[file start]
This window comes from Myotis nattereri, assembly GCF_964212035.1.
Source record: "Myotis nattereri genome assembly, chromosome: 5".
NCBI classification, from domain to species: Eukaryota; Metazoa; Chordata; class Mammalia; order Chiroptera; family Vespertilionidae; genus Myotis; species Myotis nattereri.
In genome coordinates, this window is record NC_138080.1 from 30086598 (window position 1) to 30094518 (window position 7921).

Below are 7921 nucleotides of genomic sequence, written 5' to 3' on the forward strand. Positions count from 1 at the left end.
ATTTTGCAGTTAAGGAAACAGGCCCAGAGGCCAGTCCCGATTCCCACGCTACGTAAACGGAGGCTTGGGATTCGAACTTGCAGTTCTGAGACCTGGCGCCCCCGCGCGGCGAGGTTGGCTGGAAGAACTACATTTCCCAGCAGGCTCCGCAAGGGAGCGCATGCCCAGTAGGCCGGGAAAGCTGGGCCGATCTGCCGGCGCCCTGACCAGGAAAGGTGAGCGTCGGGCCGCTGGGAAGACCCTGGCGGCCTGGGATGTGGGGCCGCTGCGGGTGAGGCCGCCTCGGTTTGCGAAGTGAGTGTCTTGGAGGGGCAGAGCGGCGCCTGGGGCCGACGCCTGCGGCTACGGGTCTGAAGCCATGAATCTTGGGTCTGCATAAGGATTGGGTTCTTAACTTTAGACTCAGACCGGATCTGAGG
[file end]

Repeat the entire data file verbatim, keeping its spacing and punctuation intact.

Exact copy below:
This window comes from Myotis nattereri, assembly GCF_964212035.1.
Source record: "Myotis nattereri genome assembly, chromosome: 5".
NCBI classification, from domain to species: Eukaryota; Metazoa; Chordata; class Mammalia; order Chiroptera; family Vespertilionidae; genus Myotis; species Myotis nattereri.
In genome coordinates, this window is record NC_138080.1 from 30086598 (window position 1) to 30094518 (window position 7921).

Below are 7921 nucleotides of genomic sequence, written 5' to 3' on the forward strand. Positions count from 1 at the left end.
ATTTTGCAGTTAAGGAAACAGGCCCAGAGGCCAGTCCCGATTCCCACGCTACGTAAACGGAGGCTTGGGATTCGAACTTGCAGTTCTGAGACCTGGCGCCCCCGCGCGGCGAGGTTGGCTGGAAGAACTACATTTCCCAGCAGGCTCCGCAAGGGAGCGCATGCCCAGTAGGCCGGGAAAGCTGGGCCGATCTGCCGGCGCCCTGACCAGGAAAGGTGAGCGTCGGGCCGCTGGGAAGACCCTGGCGGCCTGGGATGTGGGGCCGCTGCGGGTGAGGCCGCCTCGGTTTGCGAAGTGAGTGTCTTGGAGGGGCAGAGCGGCGCCTGGGGCCGACGCCTGCGGCTACGGGTCTGAAGCCATGAATCTTGGGTCTGCATAAGGATTGGGTTCTTAACTTTAGACTCAGACCGGATCTGAGG